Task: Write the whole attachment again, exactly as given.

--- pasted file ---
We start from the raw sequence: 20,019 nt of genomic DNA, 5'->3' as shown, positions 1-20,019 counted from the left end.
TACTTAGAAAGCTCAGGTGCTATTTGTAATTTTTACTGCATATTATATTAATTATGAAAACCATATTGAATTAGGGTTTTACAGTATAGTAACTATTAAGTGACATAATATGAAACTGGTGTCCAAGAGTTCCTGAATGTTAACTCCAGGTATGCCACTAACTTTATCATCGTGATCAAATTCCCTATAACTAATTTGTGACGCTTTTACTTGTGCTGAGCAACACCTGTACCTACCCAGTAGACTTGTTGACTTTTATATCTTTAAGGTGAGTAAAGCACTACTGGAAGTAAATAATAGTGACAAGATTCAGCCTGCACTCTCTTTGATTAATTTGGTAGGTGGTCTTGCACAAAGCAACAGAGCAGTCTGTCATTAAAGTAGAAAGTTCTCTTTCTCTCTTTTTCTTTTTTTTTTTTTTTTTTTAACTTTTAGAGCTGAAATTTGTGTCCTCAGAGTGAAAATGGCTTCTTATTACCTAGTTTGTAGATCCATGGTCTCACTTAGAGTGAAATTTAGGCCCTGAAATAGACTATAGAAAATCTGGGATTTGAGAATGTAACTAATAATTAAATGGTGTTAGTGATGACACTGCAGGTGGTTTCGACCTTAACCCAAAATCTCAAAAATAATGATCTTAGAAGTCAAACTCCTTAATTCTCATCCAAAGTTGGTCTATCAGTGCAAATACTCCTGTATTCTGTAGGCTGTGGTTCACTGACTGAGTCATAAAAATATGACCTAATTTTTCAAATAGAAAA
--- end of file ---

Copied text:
We start from the raw sequence: 20,019 nt of genomic DNA, 5'->3' as shown, positions 1-20,019 counted from the left end.
TACTTAGAAAGCTCAGGTGCTATTTGTAATTTTTACTGCATATTATATTAATTATGAAAACCATATTGAATTAGGGTTTTACAGTATAGTAACTATTAAGTGACATAATATGAAACTGGTGTCCAAGAGTTCCTGAATGTTAACTCCAGGTATGCCACTAACTTTATCATCGTGATCAAATTCCCTATAACTAATTTGTGACGCTTTTACTTGTGCTGAGCAACACCTGTACCTACCCAGTAGACTTGTTGACTTTTATATCTTTAAGGTGAGTAAAGCACTACTGGAAGTAAATAATAGTGACAAGATTCAGCCTGCACTCTCTTTGATTAATTTGGTAGGTGGTCTTGCACAAAGCAACAGAGCAGTCTGTCATTAAAGTAGAAAGTTCTCTTTCTCTCTTTTTCTTTTTTTTTTTTTTTTTTTAACTTTTAGAGCTGAAATTTGTGTCCTCAGAGTGAAAATGGCTTCTTATTACCTAGTTTGTAGATCCATGGTCTCACTTAGAGTGAAATTTAGGCCCTGAAATAGACTATAGAAAATCTGGGATTTGAGAATGTAACTAATAATTAAATGGTGTTAGTGATGACACTGCAGGTGGTTTCGACCTTAACCCAAAATCTCAAAAATAATGATCTTAGAAGTCAAACTCCTTAATTCTCATCCAAAGTTGGTCTATCAGTGCAAATACTCCTGTATTCTGTAGGCTGTGGTTCACTGACTGAGTCATAAAAATATGACCTAATTTTTCAAATAGAAAA